- IBM wants its US managers to work in-person for at least three days a week, per Bloomberg.
- Staff who fail to comply with the requirement could lose their jobs.
- IBM CEO Arvind Krishna previously said that he wouldn’t force employees to return to the office.
IBM wants its managers to cut down on remote work to keep their jobs.
The tech giant is asking all of its US managers to report to an office or client location at least three days a week, per an internal memo seen by Bloomberg. The memo, dated January 16, said the company would use badge-in data to “assess individual presence.”
A person familiar with the new requirements told Bloomberg that staff would have to live within 50 miles of an IBM office or client location.
According to the memo, employees must complete their relocation arrangements by August. Employees who can’t comply with the requirement or obtain a remote position must “separate from IBM,” per the memo.
A spokesperson for IBM confirmed the memo’s contents with Bloomberg, adding that the company was “focused on providing a work environment that balances flexibility with the face-to-face interactions.”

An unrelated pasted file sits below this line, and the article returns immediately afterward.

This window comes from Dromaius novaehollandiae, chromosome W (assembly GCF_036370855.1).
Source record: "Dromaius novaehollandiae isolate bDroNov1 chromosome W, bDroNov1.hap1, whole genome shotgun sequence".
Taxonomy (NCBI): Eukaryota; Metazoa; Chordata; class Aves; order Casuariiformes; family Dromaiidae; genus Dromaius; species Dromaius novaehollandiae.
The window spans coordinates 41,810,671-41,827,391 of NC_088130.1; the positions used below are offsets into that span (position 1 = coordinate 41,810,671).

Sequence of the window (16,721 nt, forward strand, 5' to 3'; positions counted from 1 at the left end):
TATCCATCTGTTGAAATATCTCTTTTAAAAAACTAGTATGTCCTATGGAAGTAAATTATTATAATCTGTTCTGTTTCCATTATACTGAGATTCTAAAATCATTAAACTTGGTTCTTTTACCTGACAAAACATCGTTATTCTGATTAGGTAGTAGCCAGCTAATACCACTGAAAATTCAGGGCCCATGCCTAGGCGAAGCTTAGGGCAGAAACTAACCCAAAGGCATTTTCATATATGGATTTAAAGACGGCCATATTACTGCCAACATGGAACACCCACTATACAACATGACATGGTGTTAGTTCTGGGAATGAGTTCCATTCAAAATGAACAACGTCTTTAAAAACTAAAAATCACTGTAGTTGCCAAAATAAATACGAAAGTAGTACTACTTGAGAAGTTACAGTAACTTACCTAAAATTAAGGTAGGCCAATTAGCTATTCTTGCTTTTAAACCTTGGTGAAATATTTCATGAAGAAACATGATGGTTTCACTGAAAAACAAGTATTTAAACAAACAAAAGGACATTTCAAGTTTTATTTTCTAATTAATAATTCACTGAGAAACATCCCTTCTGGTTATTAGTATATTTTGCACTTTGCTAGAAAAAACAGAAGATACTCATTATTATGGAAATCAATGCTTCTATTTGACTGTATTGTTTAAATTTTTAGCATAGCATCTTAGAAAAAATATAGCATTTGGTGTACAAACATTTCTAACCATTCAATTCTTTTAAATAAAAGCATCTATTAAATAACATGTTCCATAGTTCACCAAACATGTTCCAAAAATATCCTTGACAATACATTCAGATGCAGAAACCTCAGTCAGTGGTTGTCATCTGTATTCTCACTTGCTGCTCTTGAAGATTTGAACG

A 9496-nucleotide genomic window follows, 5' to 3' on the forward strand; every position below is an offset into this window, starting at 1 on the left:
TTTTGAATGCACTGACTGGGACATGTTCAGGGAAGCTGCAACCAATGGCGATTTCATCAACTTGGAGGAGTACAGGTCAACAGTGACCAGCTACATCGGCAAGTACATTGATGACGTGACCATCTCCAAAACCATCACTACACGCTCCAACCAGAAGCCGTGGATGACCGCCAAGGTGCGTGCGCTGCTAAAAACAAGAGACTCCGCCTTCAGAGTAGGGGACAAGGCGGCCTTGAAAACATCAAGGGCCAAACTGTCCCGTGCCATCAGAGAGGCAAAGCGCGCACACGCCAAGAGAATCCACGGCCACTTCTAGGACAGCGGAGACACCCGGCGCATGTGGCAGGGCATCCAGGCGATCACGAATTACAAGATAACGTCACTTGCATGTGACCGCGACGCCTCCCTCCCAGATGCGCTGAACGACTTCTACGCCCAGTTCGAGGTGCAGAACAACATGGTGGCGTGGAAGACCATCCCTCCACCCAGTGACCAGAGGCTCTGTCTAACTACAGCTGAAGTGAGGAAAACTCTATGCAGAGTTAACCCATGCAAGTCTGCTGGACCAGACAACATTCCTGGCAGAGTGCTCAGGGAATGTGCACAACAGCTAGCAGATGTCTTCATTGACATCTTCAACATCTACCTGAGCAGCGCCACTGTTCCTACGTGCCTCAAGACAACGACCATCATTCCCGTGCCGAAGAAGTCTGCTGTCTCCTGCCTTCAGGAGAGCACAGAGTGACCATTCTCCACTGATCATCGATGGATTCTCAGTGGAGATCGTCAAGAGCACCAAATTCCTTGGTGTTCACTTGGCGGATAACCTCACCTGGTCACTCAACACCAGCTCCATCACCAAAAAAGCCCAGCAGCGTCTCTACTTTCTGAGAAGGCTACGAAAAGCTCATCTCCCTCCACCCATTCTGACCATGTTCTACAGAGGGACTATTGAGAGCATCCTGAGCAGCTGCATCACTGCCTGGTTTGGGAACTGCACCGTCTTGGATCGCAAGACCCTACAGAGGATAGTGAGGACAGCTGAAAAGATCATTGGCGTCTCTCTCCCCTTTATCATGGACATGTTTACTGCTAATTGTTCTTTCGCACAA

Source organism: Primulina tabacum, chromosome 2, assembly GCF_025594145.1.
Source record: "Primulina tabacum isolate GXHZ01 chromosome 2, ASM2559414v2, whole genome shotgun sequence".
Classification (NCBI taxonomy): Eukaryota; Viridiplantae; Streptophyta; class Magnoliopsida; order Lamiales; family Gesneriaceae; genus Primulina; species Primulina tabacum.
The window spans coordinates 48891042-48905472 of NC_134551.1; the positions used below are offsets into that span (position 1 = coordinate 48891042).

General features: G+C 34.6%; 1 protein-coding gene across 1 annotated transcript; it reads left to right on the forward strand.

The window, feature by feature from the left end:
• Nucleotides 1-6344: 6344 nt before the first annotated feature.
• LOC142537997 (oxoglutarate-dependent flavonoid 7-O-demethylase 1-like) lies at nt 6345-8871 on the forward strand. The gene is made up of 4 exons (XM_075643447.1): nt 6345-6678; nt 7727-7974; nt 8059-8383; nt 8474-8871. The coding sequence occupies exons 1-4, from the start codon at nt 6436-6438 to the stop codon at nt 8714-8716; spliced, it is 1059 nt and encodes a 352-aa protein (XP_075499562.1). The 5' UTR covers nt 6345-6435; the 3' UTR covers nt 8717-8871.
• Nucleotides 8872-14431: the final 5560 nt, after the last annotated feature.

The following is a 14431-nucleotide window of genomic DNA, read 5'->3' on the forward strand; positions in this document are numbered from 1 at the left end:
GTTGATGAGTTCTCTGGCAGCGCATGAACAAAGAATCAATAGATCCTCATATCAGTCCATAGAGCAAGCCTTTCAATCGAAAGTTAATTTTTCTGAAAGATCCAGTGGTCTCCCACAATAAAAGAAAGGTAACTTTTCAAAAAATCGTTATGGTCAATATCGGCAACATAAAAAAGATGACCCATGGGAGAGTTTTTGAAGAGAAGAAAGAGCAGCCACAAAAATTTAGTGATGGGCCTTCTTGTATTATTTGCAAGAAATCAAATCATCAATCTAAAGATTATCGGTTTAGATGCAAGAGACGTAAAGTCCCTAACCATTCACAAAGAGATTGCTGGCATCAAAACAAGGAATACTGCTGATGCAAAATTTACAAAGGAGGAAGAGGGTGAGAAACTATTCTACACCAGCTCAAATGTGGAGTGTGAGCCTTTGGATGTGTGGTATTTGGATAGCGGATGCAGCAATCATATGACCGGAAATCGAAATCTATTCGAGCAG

“Consistent with that approach, we’re requiring executives and people managers in the United States to be in the office at least three days per week,” the spokesperson told Bloomberg.
The change in policy marks a shift for IBM. In May, IBM CEO Arvind Krishna told Bloomberg that he wouldn’t be forcing employees to return to the office.
Krishna, however, said then that remote workers would be on the losing end when it comes to landing promotions.
“In the short term, you probably can be equally productive, but your career does suffer. Moving from there to another role is probably less likely because nobody’s observing them in another context.” Krishna told Bloomberg in May.
“It will be tougher. Not impossible, but probably a lot tougher,” he continued.
Representatives for IBM did not immediately respond to a request for comment from Business Insider sent outside regular business hours.